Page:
As relevant today as the day it was first performed, SUS is a furnace of a play that sears into the memory of those who experience it.
Set on the election night of Margaret Thatcher’s 1979 landslide victory, Delroy, a young black father, is brought into an East London Police Station on what he thinks is SUS – suspect under suspicion – the law now commonly known as Stop and Search.
Unbeknownst to him, Karn and Wilby, two white male police detectives, are tasked with drawing a confession from him for an unspeakable crime and go about it in the most brutal of ways. As the election results come in, Karn, the older of the two, is elated at the prospect of a ‘new dawn’, while Delroy is subject to the abuse and horrors of an institution oozing with racism, misogyny, corruption and brutal violence.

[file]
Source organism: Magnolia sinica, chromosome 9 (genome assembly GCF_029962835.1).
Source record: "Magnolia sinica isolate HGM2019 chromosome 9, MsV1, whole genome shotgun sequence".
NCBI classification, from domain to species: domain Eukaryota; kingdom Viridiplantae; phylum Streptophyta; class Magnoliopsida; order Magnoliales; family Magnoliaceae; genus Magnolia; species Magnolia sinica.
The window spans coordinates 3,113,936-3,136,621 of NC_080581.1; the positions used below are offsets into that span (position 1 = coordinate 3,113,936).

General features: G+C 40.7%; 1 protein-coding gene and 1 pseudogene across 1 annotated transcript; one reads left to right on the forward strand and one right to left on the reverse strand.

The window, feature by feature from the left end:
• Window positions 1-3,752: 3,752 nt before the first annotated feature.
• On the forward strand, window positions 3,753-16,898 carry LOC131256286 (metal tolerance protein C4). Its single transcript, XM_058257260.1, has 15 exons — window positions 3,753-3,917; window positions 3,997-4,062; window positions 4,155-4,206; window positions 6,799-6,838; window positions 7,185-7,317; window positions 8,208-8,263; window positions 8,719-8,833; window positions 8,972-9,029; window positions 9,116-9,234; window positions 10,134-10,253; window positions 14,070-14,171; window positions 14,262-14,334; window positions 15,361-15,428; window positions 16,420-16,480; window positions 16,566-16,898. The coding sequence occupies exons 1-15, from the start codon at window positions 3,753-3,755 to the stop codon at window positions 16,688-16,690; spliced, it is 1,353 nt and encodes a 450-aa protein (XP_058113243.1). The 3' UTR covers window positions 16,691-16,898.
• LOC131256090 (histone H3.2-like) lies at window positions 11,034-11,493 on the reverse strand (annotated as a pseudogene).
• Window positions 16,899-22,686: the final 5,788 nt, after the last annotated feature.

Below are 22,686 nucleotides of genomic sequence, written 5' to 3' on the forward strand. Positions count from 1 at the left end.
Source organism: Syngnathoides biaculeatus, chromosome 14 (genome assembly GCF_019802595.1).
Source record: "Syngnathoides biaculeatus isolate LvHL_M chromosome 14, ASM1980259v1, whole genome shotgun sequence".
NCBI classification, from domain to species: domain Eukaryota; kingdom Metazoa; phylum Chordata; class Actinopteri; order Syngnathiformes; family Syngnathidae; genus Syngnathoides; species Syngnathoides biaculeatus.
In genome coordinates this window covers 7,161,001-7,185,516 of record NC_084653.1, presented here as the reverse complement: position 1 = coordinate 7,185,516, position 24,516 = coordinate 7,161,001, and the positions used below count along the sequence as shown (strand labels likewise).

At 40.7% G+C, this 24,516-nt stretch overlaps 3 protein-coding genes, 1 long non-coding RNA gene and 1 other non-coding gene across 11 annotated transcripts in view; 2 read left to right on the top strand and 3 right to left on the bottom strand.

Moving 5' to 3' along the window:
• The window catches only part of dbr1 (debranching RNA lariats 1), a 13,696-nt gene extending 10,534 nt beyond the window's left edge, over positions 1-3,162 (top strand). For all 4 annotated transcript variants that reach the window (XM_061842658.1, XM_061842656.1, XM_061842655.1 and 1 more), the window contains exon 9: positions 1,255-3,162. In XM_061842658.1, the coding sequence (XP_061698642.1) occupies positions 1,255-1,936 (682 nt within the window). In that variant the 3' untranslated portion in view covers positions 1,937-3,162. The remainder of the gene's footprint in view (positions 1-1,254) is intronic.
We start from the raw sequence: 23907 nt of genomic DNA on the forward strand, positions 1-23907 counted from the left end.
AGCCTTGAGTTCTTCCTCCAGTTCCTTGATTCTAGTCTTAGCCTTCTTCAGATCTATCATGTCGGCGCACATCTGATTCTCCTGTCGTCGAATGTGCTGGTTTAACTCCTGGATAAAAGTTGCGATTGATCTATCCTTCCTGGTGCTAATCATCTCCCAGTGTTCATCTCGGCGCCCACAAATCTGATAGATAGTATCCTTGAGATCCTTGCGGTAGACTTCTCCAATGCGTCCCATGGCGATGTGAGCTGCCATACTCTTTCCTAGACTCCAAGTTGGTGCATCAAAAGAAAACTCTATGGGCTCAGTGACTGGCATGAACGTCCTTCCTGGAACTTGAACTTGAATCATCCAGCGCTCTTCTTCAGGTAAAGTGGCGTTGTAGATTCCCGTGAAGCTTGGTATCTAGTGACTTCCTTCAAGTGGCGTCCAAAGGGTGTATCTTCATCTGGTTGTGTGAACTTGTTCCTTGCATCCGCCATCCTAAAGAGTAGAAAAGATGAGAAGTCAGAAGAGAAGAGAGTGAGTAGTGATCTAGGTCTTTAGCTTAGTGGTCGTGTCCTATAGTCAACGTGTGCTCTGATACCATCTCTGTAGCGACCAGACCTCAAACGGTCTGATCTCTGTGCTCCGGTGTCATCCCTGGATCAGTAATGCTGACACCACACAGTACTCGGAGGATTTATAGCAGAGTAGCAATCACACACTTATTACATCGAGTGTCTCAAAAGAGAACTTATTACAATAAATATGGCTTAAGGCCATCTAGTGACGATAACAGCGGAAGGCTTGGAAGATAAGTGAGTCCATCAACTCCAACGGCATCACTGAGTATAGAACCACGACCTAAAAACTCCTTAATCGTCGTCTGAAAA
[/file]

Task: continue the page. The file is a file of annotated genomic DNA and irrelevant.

Keeffe’s timeless play will have you questioning innocence and guilt, the nature of power and the intents of those who wield it; forty years on you’ll be left asking: has anything really changed?
Dilated Theatre‘s inaugural production ran at the Lion and Unicorn in March of 2013 to rave reviews. Nearly ten years on, SUS is being revived at a time when it couldn’t be more pertinent.